- TUITION FEES UK – £9,250 / EU & INT – £14,750 / US – $38,000
- SCHOLARSHIPS Find out more >
- DURATION 4 Years (Full-time)
- START DATES September & January
- LOCATION Richmond Hill Campus
- ACCREDITATION Richmond University QAA / Middle States Commission of Higher Education (US)
UCAS CODES: 3 YEAR PATHWAY – RU01 / 4 YEAR PATHWAY – T700
John F. Kennedy. The Vietnam War. Hollywood. The US presidential election. There is no place on earth like the USA.
If you are fascinated by the United States of America and want to learn more about its culture, history, and politics, explore our BA in American Studies. At Richmond, you can graduate with two degrees, one from the US, one from the UK, creating more opportunities for you on both sides of the Atlantic and internationally.
Top reasons to study this programme:
- Learn within the flexible Liberal Arts framework. Choose your own path – find out more about the Liberal Arts
- Develop a broad understanding of American Studies, touching on areas such as International Relations, Political Science, Cultural Studies, Film Studies, Communications and Art & Design
- Combine American Studies as your major with a minor in a subject of your choice, which could be Film, Communication, Marketing or Political Science, opening up more opportunities when you graduate
- Opportunity to study alongside American and international students creates lively discussions and brings American Studies alive
- Build expertise in the changing relationships between North America and South America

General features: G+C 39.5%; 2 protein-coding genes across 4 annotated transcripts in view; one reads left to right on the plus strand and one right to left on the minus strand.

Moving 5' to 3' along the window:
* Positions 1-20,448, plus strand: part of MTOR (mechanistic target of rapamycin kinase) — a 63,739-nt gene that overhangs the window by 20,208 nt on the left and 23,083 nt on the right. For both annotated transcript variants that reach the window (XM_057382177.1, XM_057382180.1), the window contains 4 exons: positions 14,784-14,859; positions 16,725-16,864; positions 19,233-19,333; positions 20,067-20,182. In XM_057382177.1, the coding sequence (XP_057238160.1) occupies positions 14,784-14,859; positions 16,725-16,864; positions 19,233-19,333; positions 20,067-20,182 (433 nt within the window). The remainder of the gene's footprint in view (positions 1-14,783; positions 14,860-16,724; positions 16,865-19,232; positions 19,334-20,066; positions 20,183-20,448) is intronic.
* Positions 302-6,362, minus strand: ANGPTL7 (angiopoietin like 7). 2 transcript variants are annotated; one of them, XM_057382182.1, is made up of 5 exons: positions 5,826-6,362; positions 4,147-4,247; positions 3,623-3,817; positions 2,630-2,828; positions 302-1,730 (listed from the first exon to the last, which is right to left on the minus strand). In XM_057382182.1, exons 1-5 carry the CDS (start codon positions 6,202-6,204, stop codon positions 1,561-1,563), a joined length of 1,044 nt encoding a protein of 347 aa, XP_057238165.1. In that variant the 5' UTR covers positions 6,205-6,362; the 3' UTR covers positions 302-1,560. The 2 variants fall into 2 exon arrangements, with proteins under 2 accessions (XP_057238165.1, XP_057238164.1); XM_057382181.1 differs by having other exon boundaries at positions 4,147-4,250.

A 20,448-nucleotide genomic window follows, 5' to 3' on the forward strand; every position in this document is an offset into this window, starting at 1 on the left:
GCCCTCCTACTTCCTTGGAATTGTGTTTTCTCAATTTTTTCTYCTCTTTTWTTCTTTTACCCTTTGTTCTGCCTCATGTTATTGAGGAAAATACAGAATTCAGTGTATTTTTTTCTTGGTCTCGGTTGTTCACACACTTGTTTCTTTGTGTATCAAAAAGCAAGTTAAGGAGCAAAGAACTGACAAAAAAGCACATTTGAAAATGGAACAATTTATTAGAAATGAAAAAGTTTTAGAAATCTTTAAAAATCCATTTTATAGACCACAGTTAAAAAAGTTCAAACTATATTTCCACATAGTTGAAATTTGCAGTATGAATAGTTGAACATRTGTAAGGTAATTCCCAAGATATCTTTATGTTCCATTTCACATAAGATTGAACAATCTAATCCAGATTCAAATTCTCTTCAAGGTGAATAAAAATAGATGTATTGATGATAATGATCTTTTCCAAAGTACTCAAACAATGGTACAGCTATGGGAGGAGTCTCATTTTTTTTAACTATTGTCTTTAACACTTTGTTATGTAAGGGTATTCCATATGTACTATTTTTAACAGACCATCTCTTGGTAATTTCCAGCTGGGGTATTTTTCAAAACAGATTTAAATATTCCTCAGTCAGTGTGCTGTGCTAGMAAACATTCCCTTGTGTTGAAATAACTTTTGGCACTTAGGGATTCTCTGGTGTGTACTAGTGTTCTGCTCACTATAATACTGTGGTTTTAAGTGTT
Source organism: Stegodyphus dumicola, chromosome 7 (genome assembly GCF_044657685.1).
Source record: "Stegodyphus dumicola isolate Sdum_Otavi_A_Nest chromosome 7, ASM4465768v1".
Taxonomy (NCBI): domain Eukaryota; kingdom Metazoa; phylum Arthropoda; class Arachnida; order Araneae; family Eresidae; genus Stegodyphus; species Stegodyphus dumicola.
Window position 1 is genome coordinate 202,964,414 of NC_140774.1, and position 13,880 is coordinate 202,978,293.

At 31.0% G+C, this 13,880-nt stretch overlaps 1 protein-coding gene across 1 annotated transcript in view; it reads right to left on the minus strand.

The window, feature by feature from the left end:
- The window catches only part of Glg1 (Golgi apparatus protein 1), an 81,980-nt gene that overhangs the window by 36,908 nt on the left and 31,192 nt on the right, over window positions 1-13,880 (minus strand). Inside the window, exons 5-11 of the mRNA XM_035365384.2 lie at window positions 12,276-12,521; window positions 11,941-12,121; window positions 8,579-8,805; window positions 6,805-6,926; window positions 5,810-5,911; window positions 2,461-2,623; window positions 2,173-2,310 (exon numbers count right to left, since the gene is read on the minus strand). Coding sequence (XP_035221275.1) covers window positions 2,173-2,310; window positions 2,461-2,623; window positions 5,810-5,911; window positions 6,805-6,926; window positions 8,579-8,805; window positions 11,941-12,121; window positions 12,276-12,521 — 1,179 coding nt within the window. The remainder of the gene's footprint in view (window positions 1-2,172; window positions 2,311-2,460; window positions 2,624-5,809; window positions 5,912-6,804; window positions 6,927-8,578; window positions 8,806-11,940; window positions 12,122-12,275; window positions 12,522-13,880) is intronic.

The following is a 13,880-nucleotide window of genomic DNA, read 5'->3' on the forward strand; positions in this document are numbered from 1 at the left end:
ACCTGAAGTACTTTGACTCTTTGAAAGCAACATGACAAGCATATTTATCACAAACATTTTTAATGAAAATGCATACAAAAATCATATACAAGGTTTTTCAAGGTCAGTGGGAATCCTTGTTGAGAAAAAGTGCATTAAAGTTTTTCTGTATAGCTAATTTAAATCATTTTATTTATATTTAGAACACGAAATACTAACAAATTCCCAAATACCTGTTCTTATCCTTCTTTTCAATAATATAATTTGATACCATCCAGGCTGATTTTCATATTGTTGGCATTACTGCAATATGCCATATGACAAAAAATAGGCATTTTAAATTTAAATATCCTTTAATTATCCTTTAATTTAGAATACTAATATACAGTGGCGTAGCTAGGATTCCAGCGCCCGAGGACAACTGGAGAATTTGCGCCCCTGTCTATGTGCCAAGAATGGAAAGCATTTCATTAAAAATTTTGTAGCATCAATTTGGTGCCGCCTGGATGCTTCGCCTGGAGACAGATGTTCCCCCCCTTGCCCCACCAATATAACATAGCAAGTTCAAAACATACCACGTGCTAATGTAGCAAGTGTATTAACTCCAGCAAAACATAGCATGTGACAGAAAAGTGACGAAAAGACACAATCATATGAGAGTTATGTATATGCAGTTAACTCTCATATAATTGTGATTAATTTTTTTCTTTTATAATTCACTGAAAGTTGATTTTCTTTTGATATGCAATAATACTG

- Specialise in specific aspects of politics, history, and culture in the Americas, including US politics and foreign policy, the ‘Pink Tide’ in Latin America, and the study of film, music, theatre, art and design
- Study abroad in the USA, Canada or Latin America through Richmond’s partner programmes
Watch the programme video
Alice and Ashleigh are both American Studies BA (Hons) students but, as you will hear, both took very different pathways within our liberal arts structure.
“Recent history has demonstrated the importance of studying the American Presidency. Students gain an in-depth knowledge of the historical development of presidential power and the role of precedent through discussing presidential case studies right put to the present day.
Students also enrich their understanding of American history through focusing on the actions of the occupant of what has become the most powerful office in the world, intertwining their historical debates with current affairs and ongoing controversies, leaving the classroom confident to engage in informed debate.”
– Dr. Laura Smith, Adjunct Assistant Professor & Presidential Historian
Studying for a BA in American Studies at Richmond University was the best decision I made in the last three years (better than the time I said yes to eating an oven baked tarantula, lightly salted).
The classes at Richmond are small – in terms of student numbers, but also dimensionally – and all the better for it. Class discussions are the perfect setting to explore the subject and extract sordid details. Class contact hours are numerous and the work load is high but time spent with our tutors is extensive which I know, having done the first year of my degree at a British University, is an exceptional quality unique to Richmond University.
With quite a broad subject, taking the degree in the direction I wanted to is routinely encouraged, as is free thinking and the development of my ideas. If you want a challenge and to develop an incredible understanding in your field, Richmond American International University in London is the place to go, despite its lengthy title which I may have just got wrong.
The reason I chose Richmond’s BA programme in American Studies was because I wanted to gain a broad understanding of American politics and culture, and it was important for me to study in a genuinely American environment, which is provided at Richmond.
As we study so many different topics we can choose any minor, I’m doing Political Science which I think will be really helpful for my career options.